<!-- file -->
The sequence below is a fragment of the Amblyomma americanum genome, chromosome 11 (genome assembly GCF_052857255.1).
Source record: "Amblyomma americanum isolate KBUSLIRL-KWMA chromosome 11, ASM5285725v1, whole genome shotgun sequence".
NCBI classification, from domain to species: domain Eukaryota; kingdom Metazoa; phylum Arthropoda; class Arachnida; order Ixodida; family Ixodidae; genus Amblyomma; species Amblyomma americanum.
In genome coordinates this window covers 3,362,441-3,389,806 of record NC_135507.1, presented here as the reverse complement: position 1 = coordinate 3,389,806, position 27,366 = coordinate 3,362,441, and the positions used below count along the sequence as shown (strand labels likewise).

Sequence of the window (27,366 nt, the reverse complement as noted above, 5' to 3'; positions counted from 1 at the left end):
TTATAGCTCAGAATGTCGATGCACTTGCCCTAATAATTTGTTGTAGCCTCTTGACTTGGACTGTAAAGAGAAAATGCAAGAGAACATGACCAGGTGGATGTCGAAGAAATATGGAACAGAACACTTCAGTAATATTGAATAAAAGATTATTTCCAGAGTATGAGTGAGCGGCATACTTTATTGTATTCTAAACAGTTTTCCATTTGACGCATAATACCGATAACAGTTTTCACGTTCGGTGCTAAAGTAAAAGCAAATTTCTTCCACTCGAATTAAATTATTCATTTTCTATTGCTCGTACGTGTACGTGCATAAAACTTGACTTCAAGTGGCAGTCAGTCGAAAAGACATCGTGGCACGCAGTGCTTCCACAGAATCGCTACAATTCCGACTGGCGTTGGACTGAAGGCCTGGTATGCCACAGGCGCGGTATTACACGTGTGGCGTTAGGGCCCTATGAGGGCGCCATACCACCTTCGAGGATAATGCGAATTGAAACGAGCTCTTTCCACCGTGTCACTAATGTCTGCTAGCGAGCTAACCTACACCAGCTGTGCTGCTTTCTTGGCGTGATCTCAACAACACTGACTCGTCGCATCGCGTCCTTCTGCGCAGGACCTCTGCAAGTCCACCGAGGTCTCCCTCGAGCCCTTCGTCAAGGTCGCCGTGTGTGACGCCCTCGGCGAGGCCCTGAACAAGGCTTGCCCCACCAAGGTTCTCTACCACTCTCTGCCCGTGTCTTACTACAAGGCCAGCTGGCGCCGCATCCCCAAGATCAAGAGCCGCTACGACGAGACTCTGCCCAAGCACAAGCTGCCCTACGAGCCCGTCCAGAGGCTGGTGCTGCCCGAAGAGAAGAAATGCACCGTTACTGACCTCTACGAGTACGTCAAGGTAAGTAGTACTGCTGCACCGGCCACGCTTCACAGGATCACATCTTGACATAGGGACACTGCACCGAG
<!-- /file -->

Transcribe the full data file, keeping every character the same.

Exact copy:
The sequence below is a fragment of the Amblyomma americanum genome, chromosome 11 (genome assembly GCF_052857255.1).
Source record: "Amblyomma americanum isolate KBUSLIRL-KWMA chromosome 11, ASM5285725v1, whole genome shotgun sequence".
NCBI classification, from domain to species: domain Eukaryota; kingdom Metazoa; phylum Arthropoda; class Arachnida; order Ixodida; family Ixodidae; genus Amblyomma; species Amblyomma americanum.
In genome coordinates this window covers 3,362,441-3,389,806 of record NC_135507.1, presented here as the reverse complement: position 1 = coordinate 3,389,806, position 27,366 = coordinate 3,362,441, and the positions used below count along the sequence as shown (strand labels likewise).

Sequence of the window (27,366 nt, the reverse complement as noted above, 5' to 3'; positions counted from 1 at the left end):
TTATAGCTCAGAATGTCGATGCACTTGCCCTAATAATTTGTTGTAGCCTCTTGACTTGGACTGTAAAGAGAAAATGCAAGAGAACATGACCAGGTGGATGTCGAAGAAATATGGAACAGAACACTTCAGTAATATTGAATAAAAGATTATTTCCAGAGTATGAGTGAGCGGCATACTTTATTGTATTCTAAACAGTTTTCCATTTGACGCATAATACCGATAACAGTTTTCACGTTCGGTGCTAAAGTAAAAGCAAATTTCTTCCACTCGAATTAAATTATTCATTTTCTATTGCTCGTACGTGTACGTGCATAAAACTTGACTTCAAGTGGCAGTCAGTCGAAAAGACATCGTGGCACGCAGTGCTTCCACAGAATCGCTACAATTCCGACTGGCGTTGGACTGAAGGCCTGGTATGCCACAGGCGCGGTATTACACGTGTGGCGTTAGGGCCCTATGAGGGCGCCATACCACCTTCGAGGATAATGCGAATTGAAACGAGCTCTTTCCACCGTGTCACTAATGTCTGCTAGCGAGCTAACCTACACCAGCTGTGCTGCTTTCTTGGCGTGATCTCAACAACACTGACTCGTCGCATCGCGTCCTTCTGCGCAGGACCTCTGCAAGTCCACCGAGGTCTCCCTCGAGCCCTTCGTCAAGGTCGCCGTGTGTGACGCCCTCGGCGAGGCCCTGAACAAGGCTTGCCCCACCAAGGTTCTCTACCACTCTCTGCCCGTGTCTTACTACAAGGCCAGCTGGCGCCGCATCCCCAAGATCAAGAGCCGCTACGACGAGACTCTGCCCAAGCACAAGCTGCCCTACGAGCCCGTCCAGAGGCTGGTGCTGCCCGAAGAGAAGAAATGCACCGTTACTGACCTCTACGAGTACGTCAAGGTAAGTAGTACTGCTGCACCGGCCACGCTTCACAGGATCACATCTTGACATAGGGACACTGCACCGAG